This has to be distinguished from recitation or cantillation, which in various cultures, including our own, have had an equally old and venerated tradition. The recitation, or cantillation or what is generally known as tarannum, is only a musical illustration of the lyrics. Its virtue, too, is supposed to rest there. The moment it liberates itself from the limitation of the word to assume a definitive tonal form, it is supposed to be assessed from a musical point of view rather than finding a relationship between the note and the word.

In the last seventy odd years, one has seen a steady decline of these forms that dwell on the purity of the note and move away from the meaning-driven comprehension of the word. Many vocalists have tried to reach some kind of a compromise and have taken bits from both to survive and create an expression that stays relevant to the changing environment of the times or era.

Many in this Land of the Pure are content with appreciating art as a handmaiden to either religion or some political ideology with the autonomy of the arts not given due consideration. This tepid understanding was further reinforced by the introduction of the film song which generally is understood as furthering the narrative or fulfilling the requirements of the scene. However, one has seen that with the passage of time, the song has had a longer shelf life than the film itself and it can be surmised that the song had the potential of outgrowing the immediate reason(s) for its coming into being.

The tacit promotion of the ghazal and subsequent gaiki were also the cultural imperative of the new state of Pakistan and the connections with a Persianate culture that ensured continuity with the older cultural expressions. They were being poached upon to establish a cultural identity for the new political identity. It may be interesting to note that the painters trying to establish themselves and find a place in the cultural matrix, too, were treading the same course by painting verses from famous poets. Abdur Rahman Chughtai is a good example; he switched from painting mythological figures to the imaginative representation of the verses of Ghalib and later of Iqbal. Sadeqain, too, tried to do that though not to the extent of Chughtai, who wanted to connect to the art of the book – a miniature was supposed to be an illustration on the margins of a book with the text or the story in the middle.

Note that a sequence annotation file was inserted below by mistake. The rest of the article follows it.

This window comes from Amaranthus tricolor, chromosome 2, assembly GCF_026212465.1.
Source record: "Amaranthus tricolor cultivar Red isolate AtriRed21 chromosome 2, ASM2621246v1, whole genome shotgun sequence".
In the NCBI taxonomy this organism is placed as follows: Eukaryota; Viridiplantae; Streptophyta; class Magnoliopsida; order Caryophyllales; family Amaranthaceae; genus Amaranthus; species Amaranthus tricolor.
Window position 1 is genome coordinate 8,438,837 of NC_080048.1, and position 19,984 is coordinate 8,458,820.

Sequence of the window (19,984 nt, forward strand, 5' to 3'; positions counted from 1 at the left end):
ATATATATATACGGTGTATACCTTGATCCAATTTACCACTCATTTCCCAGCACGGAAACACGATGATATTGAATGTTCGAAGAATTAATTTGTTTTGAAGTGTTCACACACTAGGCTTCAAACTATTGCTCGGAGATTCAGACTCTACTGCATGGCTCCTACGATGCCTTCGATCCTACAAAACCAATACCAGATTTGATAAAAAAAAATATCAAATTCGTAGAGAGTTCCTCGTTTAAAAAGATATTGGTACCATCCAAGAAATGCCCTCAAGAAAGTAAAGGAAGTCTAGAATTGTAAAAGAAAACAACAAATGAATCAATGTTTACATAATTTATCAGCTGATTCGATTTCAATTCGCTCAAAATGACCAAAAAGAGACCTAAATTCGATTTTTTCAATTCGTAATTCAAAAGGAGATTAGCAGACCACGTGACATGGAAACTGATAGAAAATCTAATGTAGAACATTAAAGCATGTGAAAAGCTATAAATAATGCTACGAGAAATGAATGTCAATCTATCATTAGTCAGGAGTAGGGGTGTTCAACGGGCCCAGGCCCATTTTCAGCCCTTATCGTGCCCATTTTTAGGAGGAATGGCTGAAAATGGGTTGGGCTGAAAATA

The greatness of Mehdi Hasan was that he did no let himself be buried under the huge veneration attached to poetry, but emerged as one using the lyrics or the poetry for greater musical relevance. This would have been difficult to achieve for a lesser vocalist as the words would have dominated to claim the credit. However, he was able to transcend the poetic content and is celebrated by the gawaiyas for this very reason. Mehdi Hasan’s barsi is on June 13.

The writer is a culture critic based in Lahore